animals parc du val es fleurs granville manche normandy franceIn the Parc du Val Es Fleurs there is some kind of zoo place where there are several animals of all kinds – terrestrial as well as aquatic ones.

With the crowds of people milling around the park, all of the animals were out there looking for some petting or, maybe, some food, although feeding the animals is strictly forbidden.

This horned sheep and these hens were eyeing me rather suspiciously, but I’m a vegan, as regular readers of this rubbish will recall

yacht baie de mont st michel granville manche normandy franceThere’s a path and a set of steps at the back of the park that lead up to the top of the corniche and the road to Donville-les-Bains.

We were starting to lose the light by now but there was still a good view out across the rooftops and I could see a yacht out there in the Baie de Mont St Michel making the most of the last of the weekend’s sunshine, with the Brittany coast in the background.

The seagulls perched in a line on the roof were enjoying it too.

storms high tide waves plat gousset granville manche normandy franceThere’s a back way down the hill to the Place Marechal Foch.

That was the route that I took, and found myself amongst yet another madding crowd of people. Although the wind has died down considerably from how it was a few days ago, there’s still quite a powerful force embedded in the sea.

All of the people were thoroughly enjoying it, even when they received a drenching from the spray. And we’re still half an hour from high tide too.

storms high tide waves plat gousset granville manche normandy franceBut here’s an object lesson for you all.

Never stand on the boat-launching ramp when the sea is powering its way into shore like this. One of the waves caught the edge of the ramp just in the right place at the right moment and we had this huge cloud of spray thrown up.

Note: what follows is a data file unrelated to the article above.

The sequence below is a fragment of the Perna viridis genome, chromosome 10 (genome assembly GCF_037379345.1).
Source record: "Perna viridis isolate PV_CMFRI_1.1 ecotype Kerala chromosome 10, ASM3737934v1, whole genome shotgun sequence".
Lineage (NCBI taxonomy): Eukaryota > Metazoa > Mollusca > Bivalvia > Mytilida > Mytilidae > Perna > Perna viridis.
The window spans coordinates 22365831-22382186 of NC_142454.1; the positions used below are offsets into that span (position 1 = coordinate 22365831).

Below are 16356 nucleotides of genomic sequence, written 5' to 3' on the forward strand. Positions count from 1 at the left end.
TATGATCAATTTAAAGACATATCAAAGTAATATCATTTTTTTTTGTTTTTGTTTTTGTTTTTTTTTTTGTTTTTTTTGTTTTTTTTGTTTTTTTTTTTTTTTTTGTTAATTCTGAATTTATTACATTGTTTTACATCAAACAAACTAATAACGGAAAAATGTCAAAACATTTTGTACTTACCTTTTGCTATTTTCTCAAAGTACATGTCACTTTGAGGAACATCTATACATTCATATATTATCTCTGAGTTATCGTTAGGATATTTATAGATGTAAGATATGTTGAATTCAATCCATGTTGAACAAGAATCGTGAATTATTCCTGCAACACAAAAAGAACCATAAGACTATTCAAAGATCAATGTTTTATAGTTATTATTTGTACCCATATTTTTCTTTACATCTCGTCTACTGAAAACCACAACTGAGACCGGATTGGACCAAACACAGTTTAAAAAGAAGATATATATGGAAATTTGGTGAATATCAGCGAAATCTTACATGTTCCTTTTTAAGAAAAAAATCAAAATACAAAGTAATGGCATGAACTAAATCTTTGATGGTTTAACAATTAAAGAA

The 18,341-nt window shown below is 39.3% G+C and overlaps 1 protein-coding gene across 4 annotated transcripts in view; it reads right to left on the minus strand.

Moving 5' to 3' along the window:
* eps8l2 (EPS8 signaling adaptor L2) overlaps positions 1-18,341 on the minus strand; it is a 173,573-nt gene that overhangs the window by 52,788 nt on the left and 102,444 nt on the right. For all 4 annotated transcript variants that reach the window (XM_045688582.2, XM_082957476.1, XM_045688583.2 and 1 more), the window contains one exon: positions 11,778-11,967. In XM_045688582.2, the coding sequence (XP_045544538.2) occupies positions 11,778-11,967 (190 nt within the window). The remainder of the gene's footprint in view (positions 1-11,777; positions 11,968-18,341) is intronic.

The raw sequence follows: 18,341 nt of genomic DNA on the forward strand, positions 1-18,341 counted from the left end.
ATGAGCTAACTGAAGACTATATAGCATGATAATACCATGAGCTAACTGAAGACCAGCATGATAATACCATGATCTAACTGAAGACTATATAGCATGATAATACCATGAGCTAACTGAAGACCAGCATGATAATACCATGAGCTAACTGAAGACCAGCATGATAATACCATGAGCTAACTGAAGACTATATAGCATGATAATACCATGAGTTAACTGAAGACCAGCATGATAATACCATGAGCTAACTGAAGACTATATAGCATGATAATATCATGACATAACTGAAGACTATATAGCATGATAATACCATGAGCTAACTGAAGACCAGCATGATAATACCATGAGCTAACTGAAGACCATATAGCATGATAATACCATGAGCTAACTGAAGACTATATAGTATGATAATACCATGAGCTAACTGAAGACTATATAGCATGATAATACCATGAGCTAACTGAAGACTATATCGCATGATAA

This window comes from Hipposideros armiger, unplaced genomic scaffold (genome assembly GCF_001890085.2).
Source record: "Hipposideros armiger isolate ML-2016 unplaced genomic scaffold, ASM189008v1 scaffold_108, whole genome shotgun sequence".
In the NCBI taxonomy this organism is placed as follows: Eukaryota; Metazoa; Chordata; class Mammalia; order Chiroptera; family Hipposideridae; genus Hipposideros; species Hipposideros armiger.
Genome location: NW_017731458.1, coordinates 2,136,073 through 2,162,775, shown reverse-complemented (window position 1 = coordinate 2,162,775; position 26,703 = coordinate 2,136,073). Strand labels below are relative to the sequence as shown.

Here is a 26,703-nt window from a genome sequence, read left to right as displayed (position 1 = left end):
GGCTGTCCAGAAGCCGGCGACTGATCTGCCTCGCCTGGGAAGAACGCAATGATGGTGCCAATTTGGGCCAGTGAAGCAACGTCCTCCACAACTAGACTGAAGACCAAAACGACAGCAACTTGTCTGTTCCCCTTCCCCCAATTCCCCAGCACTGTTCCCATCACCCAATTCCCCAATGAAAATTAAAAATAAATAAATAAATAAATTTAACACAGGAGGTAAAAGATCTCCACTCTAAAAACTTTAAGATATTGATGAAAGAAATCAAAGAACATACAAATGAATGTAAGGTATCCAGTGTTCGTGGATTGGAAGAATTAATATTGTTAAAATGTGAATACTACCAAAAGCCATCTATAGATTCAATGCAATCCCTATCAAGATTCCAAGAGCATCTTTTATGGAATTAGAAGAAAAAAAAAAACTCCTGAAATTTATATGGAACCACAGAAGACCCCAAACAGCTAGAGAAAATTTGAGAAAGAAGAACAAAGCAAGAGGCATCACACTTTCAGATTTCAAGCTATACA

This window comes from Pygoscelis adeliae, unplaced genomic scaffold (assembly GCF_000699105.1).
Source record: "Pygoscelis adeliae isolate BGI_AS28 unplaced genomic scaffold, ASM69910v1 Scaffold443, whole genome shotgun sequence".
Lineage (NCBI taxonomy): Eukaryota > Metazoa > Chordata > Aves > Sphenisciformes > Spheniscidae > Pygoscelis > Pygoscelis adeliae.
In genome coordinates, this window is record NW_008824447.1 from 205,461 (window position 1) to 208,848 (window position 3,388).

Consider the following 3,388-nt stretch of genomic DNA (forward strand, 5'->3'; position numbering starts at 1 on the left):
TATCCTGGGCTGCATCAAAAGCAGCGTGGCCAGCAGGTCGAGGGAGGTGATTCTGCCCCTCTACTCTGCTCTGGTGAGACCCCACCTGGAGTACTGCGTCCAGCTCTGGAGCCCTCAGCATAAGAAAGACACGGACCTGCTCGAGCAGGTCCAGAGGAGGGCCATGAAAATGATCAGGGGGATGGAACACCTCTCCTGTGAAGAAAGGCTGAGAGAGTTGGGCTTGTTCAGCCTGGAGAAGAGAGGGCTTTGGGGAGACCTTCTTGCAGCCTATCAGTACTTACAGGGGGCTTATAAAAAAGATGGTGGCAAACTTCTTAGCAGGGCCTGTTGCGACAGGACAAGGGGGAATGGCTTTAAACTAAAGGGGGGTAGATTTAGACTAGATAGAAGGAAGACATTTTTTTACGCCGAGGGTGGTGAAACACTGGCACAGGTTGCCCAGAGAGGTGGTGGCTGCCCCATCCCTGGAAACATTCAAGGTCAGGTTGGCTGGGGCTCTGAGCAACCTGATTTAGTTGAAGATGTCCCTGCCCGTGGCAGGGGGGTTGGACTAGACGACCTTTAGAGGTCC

When the wind caught it and blew it inland, that guy there knew all about it.

For a change I climbed up tall the steps and headed home for tea. A vegan pizza, which was delicious and properly cooked too, seeing as I’ve moved the oven shelf down one row to the bottom.

Rice pudding too for afters.

night place marechal foch granville manche normandy franceEven though I’d had a really good walk this afternoon, I still went out for my evening promenade.

One or two people out there too enjoying the chilly night, and so was I because I could take my time. It’s a Bank Holiday tomorrow so I can have a lie-in.

The pleasant evening enticed me to linger a while, leaning over the wall and looking down to the Place Marechal Foch where I was earlier this evening.

parc du val es fleurs granville manche normandy franceAnd then back home, but not before I include this photo of the Parc Val es Fleurs.

The reason why it’s so interesting is that you can see just how far down it is and that gives you some idea of the steps and that path that I had to climb up to the top.

The slope is about one-in-three and I actually managed to run about 100 metres up it too, and I was well-impressed by that.

And not only that either. On my way back from my evening walk I managed my evening run and made it all the way up to the top of the little ramp too – the one that in the past has always defeated me.

Things must be looking up.

So now it’s bed-time. No alarm for me tomorrow as it’s a Bank Holiday. And if I have a sleep that’s only half as good as the one that I had last night I’ll be happy.

There will be more albums to record too. So far tonight I’ve done seven.

And the guitar too. This afternoon I’ve been working out the chords to Traffic’s “Dear Mr Fantasy”.